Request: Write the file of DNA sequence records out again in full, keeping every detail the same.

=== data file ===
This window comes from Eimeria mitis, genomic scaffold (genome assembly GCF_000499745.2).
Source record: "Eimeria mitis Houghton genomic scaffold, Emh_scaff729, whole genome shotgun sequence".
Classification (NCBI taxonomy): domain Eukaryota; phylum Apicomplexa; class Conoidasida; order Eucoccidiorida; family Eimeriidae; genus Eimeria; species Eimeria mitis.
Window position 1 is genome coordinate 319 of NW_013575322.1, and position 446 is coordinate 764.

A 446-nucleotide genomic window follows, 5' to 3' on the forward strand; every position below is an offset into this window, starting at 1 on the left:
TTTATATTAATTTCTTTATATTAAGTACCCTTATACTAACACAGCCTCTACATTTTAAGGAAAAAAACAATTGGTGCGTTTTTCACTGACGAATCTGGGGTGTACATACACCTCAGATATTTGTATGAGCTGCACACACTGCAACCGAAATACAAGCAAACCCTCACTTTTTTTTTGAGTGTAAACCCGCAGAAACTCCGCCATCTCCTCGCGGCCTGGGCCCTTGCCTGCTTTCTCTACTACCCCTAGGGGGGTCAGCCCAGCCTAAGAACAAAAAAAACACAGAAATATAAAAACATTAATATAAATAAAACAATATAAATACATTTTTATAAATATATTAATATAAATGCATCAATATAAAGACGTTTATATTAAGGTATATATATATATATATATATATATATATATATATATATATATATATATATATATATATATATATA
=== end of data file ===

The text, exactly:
This window comes from Eimeria mitis, genomic scaffold (genome assembly GCF_000499745.2).
Source record: "Eimeria mitis Houghton genomic scaffold, Emh_scaff729, whole genome shotgun sequence".
Classification (NCBI taxonomy): domain Eukaryota; phylum Apicomplexa; class Conoidasida; order Eucoccidiorida; family Eimeriidae; genus Eimeria; species Eimeria mitis.
Window position 1 is genome coordinate 319 of NW_013575322.1, and position 446 is coordinate 764.

A 446-nucleotide genomic window follows, 5' to 3' on the forward strand; every position below is an offset into this window, starting at 1 on the left:
TTTATATTAATTTCTTTATATTAAGTACCCTTATACTAACACAGCCTCTACATTTTAAGGAAAAAAACAATTGGTGCGTTTTTCACTGACGAATCTGGGGTGTACATACACCTCAGATATTTGTATGAGCTGCACACACTGCAACCGAAATACAAGCAAACCCTCACTTTTTTTTTGAGTGTAAACCCGCAGAAACTCCGCCATCTCCTCGCGGCCTGGGCCCTTGCCTGCTTTCTCTACTACCCCTAGGGGGGTCAGCCCAGCCTAAGAACAAAAAAAACACAGAAATATAAAAACATTAATATAAATAAAACAATATAAATACATTTTTATAAATATATTAATATAAATGCATCAATATAAAGACGTTTATATTAAGGTATATATATATATATATATATATATATATATATATATATATATATATATATATATATATATATATA